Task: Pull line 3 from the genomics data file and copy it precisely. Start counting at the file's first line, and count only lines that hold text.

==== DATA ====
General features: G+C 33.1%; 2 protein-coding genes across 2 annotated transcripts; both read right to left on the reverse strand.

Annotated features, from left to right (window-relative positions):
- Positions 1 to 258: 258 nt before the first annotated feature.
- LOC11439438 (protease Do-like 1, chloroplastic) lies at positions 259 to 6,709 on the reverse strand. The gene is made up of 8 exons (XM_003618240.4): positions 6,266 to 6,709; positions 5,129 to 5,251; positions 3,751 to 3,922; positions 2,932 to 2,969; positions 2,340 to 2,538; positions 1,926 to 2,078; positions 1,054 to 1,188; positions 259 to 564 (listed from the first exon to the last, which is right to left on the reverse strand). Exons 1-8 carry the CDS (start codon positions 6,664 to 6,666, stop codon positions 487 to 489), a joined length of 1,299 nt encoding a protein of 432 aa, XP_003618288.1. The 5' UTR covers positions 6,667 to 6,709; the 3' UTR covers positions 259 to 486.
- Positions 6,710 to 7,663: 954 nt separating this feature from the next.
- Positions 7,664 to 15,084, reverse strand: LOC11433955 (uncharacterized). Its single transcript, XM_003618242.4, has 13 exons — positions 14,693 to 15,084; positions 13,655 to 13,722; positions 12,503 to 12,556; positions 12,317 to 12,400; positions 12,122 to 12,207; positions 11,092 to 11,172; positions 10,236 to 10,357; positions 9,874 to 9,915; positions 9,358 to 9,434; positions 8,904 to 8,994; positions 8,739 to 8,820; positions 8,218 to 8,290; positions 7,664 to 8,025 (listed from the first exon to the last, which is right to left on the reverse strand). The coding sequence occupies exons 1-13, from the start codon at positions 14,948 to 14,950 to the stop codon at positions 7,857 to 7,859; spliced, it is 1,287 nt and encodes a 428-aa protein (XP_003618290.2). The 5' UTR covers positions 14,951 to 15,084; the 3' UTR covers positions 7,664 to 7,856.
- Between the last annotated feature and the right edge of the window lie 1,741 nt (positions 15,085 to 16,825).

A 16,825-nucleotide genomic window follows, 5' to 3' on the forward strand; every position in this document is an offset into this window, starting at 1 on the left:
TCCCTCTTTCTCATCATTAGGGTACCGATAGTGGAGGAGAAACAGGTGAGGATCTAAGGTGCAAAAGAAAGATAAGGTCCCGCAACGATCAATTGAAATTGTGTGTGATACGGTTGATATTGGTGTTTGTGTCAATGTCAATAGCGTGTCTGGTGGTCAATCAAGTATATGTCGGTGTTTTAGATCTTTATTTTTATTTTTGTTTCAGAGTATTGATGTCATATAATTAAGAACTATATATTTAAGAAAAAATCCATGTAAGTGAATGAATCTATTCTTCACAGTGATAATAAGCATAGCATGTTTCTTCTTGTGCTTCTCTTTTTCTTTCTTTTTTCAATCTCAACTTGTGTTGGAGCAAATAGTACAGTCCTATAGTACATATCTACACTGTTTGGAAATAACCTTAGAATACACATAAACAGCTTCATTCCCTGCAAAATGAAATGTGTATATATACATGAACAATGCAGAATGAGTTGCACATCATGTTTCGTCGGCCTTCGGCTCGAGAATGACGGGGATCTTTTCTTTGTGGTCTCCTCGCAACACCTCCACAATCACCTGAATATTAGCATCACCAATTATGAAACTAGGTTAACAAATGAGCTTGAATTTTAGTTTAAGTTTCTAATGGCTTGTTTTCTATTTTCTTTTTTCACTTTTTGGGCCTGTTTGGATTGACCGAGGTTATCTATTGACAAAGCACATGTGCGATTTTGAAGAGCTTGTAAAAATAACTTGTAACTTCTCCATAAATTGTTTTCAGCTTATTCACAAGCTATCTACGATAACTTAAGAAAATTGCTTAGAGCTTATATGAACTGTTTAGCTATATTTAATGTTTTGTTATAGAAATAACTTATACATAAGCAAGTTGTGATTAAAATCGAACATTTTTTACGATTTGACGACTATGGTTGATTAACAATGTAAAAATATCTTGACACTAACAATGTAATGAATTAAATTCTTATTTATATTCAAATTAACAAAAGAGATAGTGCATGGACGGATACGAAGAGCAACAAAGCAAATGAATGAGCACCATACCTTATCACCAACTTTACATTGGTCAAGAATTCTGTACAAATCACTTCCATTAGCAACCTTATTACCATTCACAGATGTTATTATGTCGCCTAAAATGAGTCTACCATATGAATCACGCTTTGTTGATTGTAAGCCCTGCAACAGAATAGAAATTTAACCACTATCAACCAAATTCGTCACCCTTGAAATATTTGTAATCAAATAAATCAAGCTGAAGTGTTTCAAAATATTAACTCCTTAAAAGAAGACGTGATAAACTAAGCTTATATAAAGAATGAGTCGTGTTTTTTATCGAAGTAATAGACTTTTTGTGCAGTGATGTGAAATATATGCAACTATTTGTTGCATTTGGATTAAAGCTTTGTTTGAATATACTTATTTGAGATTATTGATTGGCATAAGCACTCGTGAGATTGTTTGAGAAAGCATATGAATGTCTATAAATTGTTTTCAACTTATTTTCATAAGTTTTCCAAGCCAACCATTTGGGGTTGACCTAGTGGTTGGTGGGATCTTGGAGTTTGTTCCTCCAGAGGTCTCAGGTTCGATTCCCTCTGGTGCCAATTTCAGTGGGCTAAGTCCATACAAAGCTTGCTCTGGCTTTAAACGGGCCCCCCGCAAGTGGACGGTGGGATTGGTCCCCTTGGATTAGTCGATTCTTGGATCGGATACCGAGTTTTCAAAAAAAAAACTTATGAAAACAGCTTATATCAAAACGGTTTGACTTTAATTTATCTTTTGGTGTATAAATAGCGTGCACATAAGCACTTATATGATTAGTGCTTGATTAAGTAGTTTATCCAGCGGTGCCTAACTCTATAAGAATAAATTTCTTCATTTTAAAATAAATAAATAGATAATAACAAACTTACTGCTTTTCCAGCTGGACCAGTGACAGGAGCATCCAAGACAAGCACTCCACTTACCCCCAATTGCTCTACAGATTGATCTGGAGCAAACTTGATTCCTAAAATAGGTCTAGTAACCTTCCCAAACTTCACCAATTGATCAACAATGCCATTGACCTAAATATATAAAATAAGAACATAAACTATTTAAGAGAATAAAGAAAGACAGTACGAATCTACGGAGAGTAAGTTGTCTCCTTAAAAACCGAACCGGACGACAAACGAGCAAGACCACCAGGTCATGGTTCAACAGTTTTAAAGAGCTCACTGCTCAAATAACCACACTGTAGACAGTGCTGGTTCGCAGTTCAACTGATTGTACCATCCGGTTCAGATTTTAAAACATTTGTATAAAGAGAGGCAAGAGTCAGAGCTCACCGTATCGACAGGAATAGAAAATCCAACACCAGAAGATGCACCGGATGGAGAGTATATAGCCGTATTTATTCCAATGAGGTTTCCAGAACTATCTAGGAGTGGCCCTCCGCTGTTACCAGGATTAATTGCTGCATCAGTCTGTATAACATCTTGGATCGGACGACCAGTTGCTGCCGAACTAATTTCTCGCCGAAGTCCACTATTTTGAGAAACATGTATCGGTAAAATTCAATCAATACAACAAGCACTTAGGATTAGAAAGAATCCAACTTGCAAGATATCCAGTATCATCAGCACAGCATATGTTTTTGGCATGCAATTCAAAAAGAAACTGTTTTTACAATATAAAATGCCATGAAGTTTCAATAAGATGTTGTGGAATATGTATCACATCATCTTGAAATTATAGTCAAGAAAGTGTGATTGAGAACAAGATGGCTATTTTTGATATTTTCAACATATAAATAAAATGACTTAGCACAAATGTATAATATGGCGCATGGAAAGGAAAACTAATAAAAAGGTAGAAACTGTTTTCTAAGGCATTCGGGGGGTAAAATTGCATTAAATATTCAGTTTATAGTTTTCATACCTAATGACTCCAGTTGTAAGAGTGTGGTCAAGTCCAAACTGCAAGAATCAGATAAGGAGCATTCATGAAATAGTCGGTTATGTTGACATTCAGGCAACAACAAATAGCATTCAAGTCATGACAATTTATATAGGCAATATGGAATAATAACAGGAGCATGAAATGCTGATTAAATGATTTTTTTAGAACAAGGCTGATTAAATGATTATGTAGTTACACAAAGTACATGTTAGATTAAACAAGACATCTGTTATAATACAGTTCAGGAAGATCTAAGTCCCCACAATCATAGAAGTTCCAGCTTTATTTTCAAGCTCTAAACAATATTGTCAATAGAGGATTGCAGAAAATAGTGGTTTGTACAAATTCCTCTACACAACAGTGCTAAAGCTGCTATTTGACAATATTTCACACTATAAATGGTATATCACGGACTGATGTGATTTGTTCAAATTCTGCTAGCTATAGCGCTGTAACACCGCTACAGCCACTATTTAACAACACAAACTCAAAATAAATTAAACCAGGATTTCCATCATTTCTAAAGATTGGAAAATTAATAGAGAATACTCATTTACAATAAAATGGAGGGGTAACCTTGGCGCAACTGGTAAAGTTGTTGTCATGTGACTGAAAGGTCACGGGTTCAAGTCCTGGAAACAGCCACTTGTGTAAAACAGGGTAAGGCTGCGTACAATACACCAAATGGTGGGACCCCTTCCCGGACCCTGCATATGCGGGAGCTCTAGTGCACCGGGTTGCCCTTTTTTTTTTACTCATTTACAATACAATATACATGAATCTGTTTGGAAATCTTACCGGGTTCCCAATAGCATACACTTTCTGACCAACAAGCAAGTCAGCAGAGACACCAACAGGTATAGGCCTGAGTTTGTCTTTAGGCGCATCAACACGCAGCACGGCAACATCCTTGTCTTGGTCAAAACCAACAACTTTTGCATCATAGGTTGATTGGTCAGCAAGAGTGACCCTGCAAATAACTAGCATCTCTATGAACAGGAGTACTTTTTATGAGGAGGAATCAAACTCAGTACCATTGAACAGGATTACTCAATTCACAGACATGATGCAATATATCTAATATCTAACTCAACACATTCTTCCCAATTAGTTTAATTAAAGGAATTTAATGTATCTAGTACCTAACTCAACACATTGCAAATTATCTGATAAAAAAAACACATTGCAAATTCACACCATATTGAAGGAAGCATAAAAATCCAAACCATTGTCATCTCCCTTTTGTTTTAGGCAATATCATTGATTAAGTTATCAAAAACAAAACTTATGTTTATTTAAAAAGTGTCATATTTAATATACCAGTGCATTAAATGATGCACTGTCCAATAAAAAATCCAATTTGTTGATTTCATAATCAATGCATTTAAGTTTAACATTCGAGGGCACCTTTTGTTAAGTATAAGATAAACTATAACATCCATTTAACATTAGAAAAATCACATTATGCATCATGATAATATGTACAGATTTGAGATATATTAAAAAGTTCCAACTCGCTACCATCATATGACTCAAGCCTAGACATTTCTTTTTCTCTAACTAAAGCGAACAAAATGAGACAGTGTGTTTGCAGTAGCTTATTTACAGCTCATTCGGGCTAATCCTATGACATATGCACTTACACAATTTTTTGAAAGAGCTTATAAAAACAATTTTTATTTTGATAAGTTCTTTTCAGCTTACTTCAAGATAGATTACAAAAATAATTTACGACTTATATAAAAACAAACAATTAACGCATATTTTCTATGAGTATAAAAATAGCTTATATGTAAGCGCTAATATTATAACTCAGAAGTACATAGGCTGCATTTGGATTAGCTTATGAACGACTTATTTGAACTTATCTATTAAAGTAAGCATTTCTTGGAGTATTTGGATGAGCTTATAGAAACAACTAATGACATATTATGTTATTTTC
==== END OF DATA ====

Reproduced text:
- Positions 1 to 258: 258 nt before the first annotated feature.